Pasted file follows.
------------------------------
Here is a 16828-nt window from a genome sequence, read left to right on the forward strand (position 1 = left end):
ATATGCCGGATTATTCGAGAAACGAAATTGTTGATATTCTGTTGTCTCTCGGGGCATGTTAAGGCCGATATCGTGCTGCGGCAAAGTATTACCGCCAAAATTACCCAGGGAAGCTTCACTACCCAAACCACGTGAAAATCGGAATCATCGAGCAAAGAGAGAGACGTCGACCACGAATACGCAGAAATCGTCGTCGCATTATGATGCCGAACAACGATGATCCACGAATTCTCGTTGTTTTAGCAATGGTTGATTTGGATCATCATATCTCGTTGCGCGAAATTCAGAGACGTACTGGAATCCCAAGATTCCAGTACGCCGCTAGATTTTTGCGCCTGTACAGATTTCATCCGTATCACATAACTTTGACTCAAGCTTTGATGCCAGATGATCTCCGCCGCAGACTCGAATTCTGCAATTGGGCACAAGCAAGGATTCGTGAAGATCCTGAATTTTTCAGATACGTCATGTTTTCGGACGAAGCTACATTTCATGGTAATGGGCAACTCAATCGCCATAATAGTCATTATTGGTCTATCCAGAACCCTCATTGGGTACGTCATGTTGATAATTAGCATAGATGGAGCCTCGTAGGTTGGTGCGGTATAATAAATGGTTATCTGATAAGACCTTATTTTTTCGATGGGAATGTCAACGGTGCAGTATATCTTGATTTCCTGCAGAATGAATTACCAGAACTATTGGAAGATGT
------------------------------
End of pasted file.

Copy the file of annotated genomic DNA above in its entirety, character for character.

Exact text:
Here is a 16828-nt window from a genome sequence, read left to right on the forward strand (position 1 = left end):
ATATGCCGGATTATTCGAGAAACGAAATTGTTGATATTCTGTTGTCTCTCGGGGCATGTTAAGGCCGATATCGTGCTGCGGCAAAGTATTACCGCCAAAATTACCCAGGGAAGCTTCACTACCCAAACCACGTGAAAATCGGAATCATCGAGCAAAGAGAGAGACGTCGACCACGAATACGCAGAAATCGTCGTCGCATTATGATGCCGAACAACGATGATCCACGAATTCTCGTTGTTTTAGCAATGGTTGATTTGGATCATCATATCTCGTTGCGCGAAATTCAGAGACGTACTGGAATCCCAAGATTCCAGTACGCCGCTAGATTTTTGCGCCTGTACAGATTTCATCCGTATCACATAACTTTGACTCAAGCTTTGATGCCAGATGATCTCCGCCGCAGACTCGAATTCTGCAATTGGGCACAAGCAAGGATTCGTGAAGATCCTGAATTTTTCAGATACGTCATGTTTTCGGACGAAGCTACATTTCATGGTAATGGGCAACTCAATCGCCATAATAGTCATTATTGGTCTATCCAGAACCCTCATTGGGTACGTCATGTTGATAATTAGCATAGATGGAGCCTCGTAGGTTGGTGCGGTATAATAAATGGTTATCTGATAAGACCTTATTTTTTCGATGGGAATGTCAACGGTGCAGTATATCTTGATTTCCTGCAGAATGAATTACCAGAACTATTGGAAGATGT